Feb 13, 2018

Why Fox is paying so much for Thursday Night Football

(Photo by Scott W. Grau/Icon Sportswire via Getty Images

21st Century Fox President Peter Rice said Monday the network is willing to pay much more than previous rights owners for Thursday Night NFL games because, in his words: "You either have must-watch content on TV or you don't have it."

Why it matters: Rice says the Fox broadcast network is built on the value that the NFL brings to its brand, and all of 21st Century Fox's other channels — like FX, Nat Geo, Fox News — ride on the success of that broadcast channel, making the price tag reasonable even if it is much higher than what CBS and NBC paid over the past two years.

FOX Sports and the National Football League reached an agreement to broadcast Thursday Night Football games for five seasons, beginning in 2018. The deal is worth roughly $550 million per year, up $100 million from what CBS and NBC paid combined over the previous two seasons.

  • "If you look at our deal with NFL going back to 1993, the broadcast network brought so much value to the whole company. The broadcast channel helped launched every other channel we have, like regional sports networks, Nat Geo, etc.," Rice says.
  • Despite ratings slumps, NFL games accounted for roughly 75% of the of the 50 most-watched programs on TV in 2017.
  • Rice said the last time the NFL solicited rights for two-seasons they weren't as "aggressive" in the bidding process because the deals were too short.

Rice says the rights also give Fox the opportunity to build direct-to-consumer business and to divvy up distribution more strategically.

Rice says the new Fox, after a Disney merger, will be a very powerful, nimble and cash-rich broadcast company with strong sports and news assets. He says the likelihood of New Fox building a direct-to-consumer business is something they're looking at.

  • "We are now very reliant upon the bundle we present to distributors as a broad company."

Asked which would be a better owner for the Fox assets, Disney or Comcast, which has rumored to be tossing its hat in the ring for a second time, Rice said the deals would be great for Disney.

"Disney will be the biggest, most powerful company Hollywood has ever seen."
— 21st Century Fox President Peter Rice

New Fox will be run by Lachlan Murdoch. Asked about the future of James Murdoch after the merger, Rice said it's "up to James."

  • "I think he'll be captain of his own ship in terms of what he wants to do. I think he'll get to chose what he wants to do."

Go deeper

The right and left internet loves Anthony Fauci

Data: Newswhip; Chart: Naema Ahmed/Axios

If you feel like you're suddenly spending a surprising amount of your days thinking and talking about Anthony Fauci, you're not alone. He's become the third-most talked about person online, according to data from NewsWhip provided to Axios.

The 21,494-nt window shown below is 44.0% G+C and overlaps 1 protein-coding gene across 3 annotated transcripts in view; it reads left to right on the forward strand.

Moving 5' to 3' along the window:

Why it matters: Fauci, the director of the National Institutes of Health office that deals with infectious diseases, has quickly become a household name, and one of the few household names with (mostly) bipartisan credibility.

Coronavirus dashboard

Illustration: Sarah Grillo/Axios

  1. Global: Total confirmed cases as of 10 p.m. ET: 1,014,673 — Total deaths: 52,973 — Total recoveries: 210,335Map.
  2. U.S.: Total confirmed cases as of 10 p.m. ET: 244,678 — Total deaths: 5,911 — Total recoveries: 9,058Map.
  3. 2020 updates: The Democratic National Committee said its July convention will be postponed until August because of the coronavirus. A federal judge declined to delay Wisconsin's April 7 primary election.
  4. Jobs latest: Coronavirus unemployment numbers are like a natural disaster hitting every state.
  5. Public health latest: Anthony Fauci called for all states across the U.S. to issue stay-at-home orders. The FDA will allow blood donations from gay men after 3-month waiting period, citing "urgent need."
  6. Business latest: Treasury Secretary Steven Mnuchin said oil companies are eligible for aid from new lending programs the Federal Reserve is setting up, but not direct loans from his department.
  7. U.S.S. Theodore Roosevelt: Navy removes captain of aircraft carrier who sounded alarm about coronavirus.
  8. 1 future thing: In developing countries, consequences of COVID-19 could be deeper and far more difficult to recover from.
  9. What should I do? Answers about the virus from Axios expertsWhat to know about social distancingQ&A: Minimizing your coronavirus risk.
  10. Other resources: CDC on how to avoid the virus, what to do if you get it.

Subscribe to Mike Allen's Axios AM to follow our coronavirus coverage each morning from your inbox.

Mark Meadows considers new White House press secretary

Photos: Alyssa Farah, Defense Department; Stephanie Grisham, Alex Wong/Getty Images; Kayleigh McEnany, Scott W. Grau/Icon Sportswire via Getty Images

White House Chief of Staff Mark Meadows has privately discussed bringing on Pentagon spokesperson Alyssa Farah or Trump campaign spokesperson Kayleigh McEnany as a new White House press secretary, two sources familiar with the talks tell Axios.

Why it matters: Meadows' start on Tuesday as Trump's new chief presents a chance to overhaul a press shop that's kept a low profile since President Trump ended the tradition of daily press secretary briefings.